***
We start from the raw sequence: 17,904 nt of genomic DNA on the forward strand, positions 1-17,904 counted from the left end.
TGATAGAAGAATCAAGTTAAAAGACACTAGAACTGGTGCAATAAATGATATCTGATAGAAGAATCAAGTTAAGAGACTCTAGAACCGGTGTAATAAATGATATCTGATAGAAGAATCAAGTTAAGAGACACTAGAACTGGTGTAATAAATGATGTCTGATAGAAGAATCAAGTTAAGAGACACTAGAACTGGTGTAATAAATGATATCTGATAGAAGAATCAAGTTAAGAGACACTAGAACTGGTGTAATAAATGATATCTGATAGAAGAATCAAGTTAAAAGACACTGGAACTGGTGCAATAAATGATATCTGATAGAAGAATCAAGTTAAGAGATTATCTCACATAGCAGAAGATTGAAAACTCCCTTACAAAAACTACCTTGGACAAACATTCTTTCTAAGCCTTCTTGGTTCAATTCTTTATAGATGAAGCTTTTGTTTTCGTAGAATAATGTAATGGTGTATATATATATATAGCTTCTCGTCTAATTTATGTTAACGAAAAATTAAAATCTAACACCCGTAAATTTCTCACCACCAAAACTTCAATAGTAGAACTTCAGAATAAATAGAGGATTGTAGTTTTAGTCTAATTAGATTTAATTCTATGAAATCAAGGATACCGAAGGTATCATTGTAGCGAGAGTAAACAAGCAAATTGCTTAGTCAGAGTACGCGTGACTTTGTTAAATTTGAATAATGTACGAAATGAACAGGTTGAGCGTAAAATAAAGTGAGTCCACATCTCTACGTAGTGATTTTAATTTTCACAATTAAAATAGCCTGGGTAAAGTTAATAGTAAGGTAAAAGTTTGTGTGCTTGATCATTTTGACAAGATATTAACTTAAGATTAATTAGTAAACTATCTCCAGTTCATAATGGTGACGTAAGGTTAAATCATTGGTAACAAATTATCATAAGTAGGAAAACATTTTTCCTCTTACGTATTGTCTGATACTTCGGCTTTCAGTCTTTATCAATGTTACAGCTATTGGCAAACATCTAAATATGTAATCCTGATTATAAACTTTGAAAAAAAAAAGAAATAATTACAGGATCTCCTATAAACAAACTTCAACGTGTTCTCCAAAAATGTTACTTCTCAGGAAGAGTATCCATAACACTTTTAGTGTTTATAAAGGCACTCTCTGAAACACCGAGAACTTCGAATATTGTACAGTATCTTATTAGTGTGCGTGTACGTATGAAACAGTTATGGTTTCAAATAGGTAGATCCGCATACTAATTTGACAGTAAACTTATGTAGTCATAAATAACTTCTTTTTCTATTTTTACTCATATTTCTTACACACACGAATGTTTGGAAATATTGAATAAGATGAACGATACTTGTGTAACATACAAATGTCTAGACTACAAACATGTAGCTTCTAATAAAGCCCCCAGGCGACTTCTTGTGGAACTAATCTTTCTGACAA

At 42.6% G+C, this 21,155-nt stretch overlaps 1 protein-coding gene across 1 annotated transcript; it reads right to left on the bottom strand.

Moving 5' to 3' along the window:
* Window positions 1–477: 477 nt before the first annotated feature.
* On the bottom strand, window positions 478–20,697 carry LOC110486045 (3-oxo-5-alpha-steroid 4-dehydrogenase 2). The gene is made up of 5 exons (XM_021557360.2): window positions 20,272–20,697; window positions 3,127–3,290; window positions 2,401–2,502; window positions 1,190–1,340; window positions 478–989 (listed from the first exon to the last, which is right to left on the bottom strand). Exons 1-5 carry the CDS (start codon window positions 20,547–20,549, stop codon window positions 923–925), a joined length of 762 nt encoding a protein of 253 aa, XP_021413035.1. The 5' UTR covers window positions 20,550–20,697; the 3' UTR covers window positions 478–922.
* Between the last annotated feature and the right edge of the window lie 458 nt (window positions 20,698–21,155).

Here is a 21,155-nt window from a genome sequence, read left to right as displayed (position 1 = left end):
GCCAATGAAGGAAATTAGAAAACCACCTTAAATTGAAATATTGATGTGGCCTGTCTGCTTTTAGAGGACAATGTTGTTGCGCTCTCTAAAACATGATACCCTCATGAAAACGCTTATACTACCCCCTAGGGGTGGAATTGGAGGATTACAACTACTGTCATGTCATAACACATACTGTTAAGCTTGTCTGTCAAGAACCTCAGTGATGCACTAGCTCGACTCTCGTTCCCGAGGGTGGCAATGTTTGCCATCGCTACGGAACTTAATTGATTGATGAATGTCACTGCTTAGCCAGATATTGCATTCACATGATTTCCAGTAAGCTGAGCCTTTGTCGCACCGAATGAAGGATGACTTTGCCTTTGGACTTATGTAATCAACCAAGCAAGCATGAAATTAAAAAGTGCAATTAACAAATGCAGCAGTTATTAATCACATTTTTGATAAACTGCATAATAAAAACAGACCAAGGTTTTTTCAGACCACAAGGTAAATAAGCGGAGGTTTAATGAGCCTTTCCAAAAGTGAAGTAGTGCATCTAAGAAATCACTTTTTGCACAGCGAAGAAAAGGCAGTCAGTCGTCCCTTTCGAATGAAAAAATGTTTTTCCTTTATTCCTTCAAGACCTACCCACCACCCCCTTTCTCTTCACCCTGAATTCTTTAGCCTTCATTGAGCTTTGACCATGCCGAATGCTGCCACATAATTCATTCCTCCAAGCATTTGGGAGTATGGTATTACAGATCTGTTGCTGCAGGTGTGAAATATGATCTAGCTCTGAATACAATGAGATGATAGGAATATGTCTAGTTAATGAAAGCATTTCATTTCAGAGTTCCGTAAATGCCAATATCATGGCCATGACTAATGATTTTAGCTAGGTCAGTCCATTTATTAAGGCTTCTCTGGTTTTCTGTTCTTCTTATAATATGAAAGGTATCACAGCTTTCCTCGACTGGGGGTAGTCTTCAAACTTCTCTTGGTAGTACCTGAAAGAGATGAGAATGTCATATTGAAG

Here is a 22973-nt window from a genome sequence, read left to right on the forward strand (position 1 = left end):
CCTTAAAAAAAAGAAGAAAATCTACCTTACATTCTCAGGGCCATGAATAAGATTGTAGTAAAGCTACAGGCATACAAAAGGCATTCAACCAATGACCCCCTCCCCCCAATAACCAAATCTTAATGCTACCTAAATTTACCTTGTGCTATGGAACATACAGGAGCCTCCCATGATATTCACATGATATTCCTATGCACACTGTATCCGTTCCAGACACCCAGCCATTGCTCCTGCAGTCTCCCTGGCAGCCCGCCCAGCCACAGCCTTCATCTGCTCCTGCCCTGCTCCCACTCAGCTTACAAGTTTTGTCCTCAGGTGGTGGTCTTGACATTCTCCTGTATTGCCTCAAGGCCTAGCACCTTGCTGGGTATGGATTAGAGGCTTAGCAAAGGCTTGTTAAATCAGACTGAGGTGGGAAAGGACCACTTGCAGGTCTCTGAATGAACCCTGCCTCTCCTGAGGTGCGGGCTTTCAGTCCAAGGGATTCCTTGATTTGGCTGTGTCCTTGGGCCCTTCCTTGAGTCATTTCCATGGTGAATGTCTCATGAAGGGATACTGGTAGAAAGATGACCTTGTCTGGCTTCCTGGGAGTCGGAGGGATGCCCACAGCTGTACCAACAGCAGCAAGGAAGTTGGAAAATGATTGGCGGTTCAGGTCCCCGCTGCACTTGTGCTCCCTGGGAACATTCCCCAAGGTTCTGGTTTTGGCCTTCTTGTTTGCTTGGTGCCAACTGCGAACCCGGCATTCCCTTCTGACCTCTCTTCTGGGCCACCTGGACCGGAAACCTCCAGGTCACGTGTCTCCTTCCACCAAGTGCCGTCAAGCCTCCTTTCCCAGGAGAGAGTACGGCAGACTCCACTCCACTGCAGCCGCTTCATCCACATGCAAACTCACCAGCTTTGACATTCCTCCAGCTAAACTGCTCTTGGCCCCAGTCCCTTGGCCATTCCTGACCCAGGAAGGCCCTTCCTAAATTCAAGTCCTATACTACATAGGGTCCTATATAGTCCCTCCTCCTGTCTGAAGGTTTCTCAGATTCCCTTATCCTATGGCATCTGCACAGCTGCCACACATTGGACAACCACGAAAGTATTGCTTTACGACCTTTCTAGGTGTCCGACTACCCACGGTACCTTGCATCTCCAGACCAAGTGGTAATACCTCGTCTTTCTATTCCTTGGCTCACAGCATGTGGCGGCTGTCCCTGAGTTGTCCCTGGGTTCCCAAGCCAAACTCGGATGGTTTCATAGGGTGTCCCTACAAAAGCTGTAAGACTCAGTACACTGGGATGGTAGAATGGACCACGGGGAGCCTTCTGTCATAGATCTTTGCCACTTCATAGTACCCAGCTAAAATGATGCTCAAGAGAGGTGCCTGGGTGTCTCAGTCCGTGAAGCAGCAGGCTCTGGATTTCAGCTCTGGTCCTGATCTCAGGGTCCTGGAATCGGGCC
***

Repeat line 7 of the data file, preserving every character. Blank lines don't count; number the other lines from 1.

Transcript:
* Between the last annotated feature and the right edge of the window lie 458 nt (window positions 20,698–21,155).